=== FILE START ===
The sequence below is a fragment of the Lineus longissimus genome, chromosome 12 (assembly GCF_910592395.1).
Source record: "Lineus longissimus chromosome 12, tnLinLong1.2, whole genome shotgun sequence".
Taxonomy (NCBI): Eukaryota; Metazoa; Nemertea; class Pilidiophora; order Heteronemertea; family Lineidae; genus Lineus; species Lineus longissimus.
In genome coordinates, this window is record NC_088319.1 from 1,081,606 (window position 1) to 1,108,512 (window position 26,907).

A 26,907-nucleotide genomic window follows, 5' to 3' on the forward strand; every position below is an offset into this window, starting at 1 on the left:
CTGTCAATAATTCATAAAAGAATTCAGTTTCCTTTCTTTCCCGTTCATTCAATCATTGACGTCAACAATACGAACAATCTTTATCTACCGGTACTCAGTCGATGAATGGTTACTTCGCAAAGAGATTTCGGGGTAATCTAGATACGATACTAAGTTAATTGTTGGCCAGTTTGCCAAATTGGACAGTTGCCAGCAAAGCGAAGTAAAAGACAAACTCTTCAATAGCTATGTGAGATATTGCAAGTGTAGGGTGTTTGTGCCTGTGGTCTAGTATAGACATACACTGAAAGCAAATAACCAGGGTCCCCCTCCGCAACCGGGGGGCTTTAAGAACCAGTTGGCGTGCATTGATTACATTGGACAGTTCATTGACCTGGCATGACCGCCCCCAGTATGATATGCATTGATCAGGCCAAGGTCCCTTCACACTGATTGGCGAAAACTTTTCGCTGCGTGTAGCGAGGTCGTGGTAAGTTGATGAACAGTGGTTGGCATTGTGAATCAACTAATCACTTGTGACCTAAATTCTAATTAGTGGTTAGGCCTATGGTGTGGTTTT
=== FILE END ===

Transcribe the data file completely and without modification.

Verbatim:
The sequence below is a fragment of the Lineus longissimus genome, chromosome 12 (assembly GCF_910592395.1).
Source record: "Lineus longissimus chromosome 12, tnLinLong1.2, whole genome shotgun sequence".
Taxonomy (NCBI): Eukaryota; Metazoa; Nemertea; class Pilidiophora; order Heteronemertea; family Lineidae; genus Lineus; species Lineus longissimus.
In genome coordinates, this window is record NC_088319.1 from 1,081,606 (window position 1) to 1,108,512 (window position 26,907).

A 26,907-nucleotide genomic window follows, 5' to 3' on the forward strand; every position below is an offset into this window, starting at 1 on the left:
CTGTCAATAATTCATAAAAGAATTCAGTTTCCTTTCTTTCCCGTTCATTCAATCATTGACGTCAACAATACGAACAATCTTTATCTACCGGTACTCAGTCGATGAATGGTTACTTCGCAAAGAGATTTCGGGGTAATCTAGATACGATACTAAGTTAATTGTTGGCCAGTTTGCCAAATTGGACAGTTGCCAGCAAAGCGAAGTAAAAGACAAACTCTTCAATAGCTATGTGAGATATTGCAAGTGTAGGGTGTTTGTGCCTGTGGTCTAGTATAGACATACACTGAAAGCAAATAACCAGGGTCCCCCTCCGCAACCGGGGGGCTTTAAGAACCAGTTGGCGTGCATTGATTACATTGGACAGTTCATTGACCTGGCATGACCGCCCCCAGTATGATATGCATTGATCAGGCCAAGGTCCCTTCACACTGATTGGCGAAAACTTTTCGCTGCGTGTAGCGAGGTCGTGGTAAGTTGATGAACAGTGGTTGGCATTGTGAATCAACTAATCACTTGTGACCTAAATTCTAATTAGTGGTTAGGCCTATGGTGTGGTTTT